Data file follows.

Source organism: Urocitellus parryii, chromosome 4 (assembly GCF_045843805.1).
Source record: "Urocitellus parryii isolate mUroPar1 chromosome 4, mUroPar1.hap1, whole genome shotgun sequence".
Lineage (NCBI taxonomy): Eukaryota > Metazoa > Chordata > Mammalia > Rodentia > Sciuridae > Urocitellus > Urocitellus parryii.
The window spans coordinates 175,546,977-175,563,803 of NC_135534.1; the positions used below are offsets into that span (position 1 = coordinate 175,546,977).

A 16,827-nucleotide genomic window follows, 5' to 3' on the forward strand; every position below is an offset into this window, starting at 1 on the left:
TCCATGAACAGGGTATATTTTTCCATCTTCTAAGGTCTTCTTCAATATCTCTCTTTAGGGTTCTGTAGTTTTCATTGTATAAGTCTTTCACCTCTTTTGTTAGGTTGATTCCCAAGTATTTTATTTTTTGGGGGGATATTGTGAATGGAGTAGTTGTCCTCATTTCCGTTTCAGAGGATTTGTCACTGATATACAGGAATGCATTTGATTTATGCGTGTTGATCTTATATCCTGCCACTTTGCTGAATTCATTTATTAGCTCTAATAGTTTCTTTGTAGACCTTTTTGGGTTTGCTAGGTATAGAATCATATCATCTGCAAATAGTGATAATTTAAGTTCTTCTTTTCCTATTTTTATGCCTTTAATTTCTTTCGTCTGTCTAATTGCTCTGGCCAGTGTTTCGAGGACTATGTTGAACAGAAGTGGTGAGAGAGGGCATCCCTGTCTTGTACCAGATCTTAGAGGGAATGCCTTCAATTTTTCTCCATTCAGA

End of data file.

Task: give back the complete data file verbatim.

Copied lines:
Source organism: Urocitellus parryii, chromosome 4 (assembly GCF_045843805.1).
Source record: "Urocitellus parryii isolate mUroPar1 chromosome 4, mUroPar1.hap1, whole genome shotgun sequence".
Lineage (NCBI taxonomy): Eukaryota > Metazoa > Chordata > Mammalia > Rodentia > Sciuridae > Urocitellus > Urocitellus parryii.
The window spans coordinates 175,546,977-175,563,803 of NC_135534.1; the positions used below are offsets into that span (position 1 = coordinate 175,546,977).

A 16,827-nucleotide genomic window follows, 5' to 3' on the forward strand; every position below is an offset into this window, starting at 1 on the left:
TCCATGAACAGGGTATATTTTTCCATCTTCTAAGGTCTTCTTCAATATCTCTCTTTAGGGTTCTGTAGTTTTCATTGTATAAGTCTTTCACCTCTTTTGTTAGGTTGATTCCCAAGTATTTTATTTTTTGGGGGGATATTGTGAATGGAGTAGTTGTCCTCATTTCCGTTTCAGAGGATTTGTCACTGATATACAGGAATGCATTTGATTTATGCGTGTTGATCTTATATCCTGCCACTTTGCTGAATTCATTTATTAGCTCTAATAGTTTCTTTGTAGACCTTTTTGGGTTTGCTAGGTATAGAATCATATCATCTGCAAATAGTGATAATTTAAGTTCTTCTTTTCCTATTTTTATGCCTTTAATTTCTTTCGTCTGTCTAATTGCTCTGGCCAGTGTTTCGAGGACTATGTTGAACAGAAGTGGTGAGAGAGGGCATCCCTGTCTTGTACCAGATCTTAGAGGGAATGCCTTCAATTTTTCTCCATTCAGA